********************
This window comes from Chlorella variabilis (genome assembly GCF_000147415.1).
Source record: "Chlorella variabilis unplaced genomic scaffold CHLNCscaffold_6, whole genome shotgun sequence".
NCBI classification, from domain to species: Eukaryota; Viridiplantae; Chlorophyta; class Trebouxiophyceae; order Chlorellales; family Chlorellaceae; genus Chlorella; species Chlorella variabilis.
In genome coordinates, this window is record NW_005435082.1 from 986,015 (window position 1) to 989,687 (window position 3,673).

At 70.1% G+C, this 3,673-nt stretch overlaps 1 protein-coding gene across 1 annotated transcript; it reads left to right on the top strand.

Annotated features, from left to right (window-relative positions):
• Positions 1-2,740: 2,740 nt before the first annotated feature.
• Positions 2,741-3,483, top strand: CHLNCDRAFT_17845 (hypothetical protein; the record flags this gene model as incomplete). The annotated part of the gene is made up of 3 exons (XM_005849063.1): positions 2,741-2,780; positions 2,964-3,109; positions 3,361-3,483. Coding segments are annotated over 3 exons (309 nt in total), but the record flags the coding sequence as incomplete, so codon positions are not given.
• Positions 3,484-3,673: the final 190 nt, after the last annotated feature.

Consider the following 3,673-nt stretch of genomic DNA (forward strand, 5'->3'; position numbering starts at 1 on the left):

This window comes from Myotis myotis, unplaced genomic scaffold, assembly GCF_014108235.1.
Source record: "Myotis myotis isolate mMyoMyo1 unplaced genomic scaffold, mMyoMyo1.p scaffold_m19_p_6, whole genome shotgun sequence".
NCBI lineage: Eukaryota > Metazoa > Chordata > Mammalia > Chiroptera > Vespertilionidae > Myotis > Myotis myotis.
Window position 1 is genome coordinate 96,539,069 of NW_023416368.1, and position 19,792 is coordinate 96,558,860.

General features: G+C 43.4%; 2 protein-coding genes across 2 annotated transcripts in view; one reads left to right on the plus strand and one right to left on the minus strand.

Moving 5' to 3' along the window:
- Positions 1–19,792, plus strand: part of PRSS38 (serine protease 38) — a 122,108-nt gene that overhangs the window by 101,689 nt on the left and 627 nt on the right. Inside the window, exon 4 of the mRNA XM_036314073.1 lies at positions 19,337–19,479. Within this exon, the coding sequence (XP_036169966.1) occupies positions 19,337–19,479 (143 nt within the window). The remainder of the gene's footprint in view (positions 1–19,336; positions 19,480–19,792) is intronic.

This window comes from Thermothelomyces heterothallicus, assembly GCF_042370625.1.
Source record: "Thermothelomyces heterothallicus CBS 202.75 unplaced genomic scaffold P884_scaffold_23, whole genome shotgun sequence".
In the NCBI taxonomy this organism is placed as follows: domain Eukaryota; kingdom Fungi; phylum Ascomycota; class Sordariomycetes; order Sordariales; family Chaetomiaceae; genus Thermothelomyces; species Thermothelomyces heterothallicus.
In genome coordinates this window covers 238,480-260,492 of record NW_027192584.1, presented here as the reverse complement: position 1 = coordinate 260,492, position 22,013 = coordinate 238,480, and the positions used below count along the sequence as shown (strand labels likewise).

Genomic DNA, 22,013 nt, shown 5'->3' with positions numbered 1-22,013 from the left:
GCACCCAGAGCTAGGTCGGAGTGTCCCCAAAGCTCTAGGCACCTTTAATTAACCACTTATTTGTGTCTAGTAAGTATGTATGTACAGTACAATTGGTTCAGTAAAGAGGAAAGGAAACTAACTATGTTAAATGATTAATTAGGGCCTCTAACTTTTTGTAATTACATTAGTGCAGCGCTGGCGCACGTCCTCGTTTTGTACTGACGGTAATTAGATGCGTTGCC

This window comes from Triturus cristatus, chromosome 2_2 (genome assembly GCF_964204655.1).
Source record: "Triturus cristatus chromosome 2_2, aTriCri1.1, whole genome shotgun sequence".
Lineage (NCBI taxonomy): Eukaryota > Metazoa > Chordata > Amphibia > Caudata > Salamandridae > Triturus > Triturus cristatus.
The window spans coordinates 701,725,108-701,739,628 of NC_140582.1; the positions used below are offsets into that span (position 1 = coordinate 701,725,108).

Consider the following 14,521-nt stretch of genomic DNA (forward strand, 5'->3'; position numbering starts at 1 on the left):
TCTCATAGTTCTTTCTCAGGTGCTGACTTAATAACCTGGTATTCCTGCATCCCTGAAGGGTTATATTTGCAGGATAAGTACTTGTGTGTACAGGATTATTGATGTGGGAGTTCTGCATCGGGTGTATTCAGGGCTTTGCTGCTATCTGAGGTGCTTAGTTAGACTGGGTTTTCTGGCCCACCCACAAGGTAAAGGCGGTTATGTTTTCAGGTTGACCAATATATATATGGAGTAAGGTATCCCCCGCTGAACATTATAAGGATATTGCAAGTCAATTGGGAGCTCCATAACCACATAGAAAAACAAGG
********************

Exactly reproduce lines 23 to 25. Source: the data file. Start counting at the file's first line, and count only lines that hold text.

GCACCCAGAGCTAGGTCGGAGTGTCCCCAAAGCTCTAGGCACCTTTAATTAACCACTTATTTGTGTCTAGTAAGTATGTATGTACAGTACAATTGGTTCAGTAAAGAGGAAAGGAAACTAACTATGTTAAATGATTAATTAGGGCCTCTAACTTTTTGTAATTACATTAGTGCAGCGCTGGCGCACGTCCTCGTTTTGTACTGACGGTAATTAGATGCGTTGCC

This window comes from Triturus cristatus, chromosome 2_2 (genome assembly GCF_964204655.1).
Source record: "Triturus cristatus chromosome 2_2, aTriCri1.1, whole genome shotgun sequence".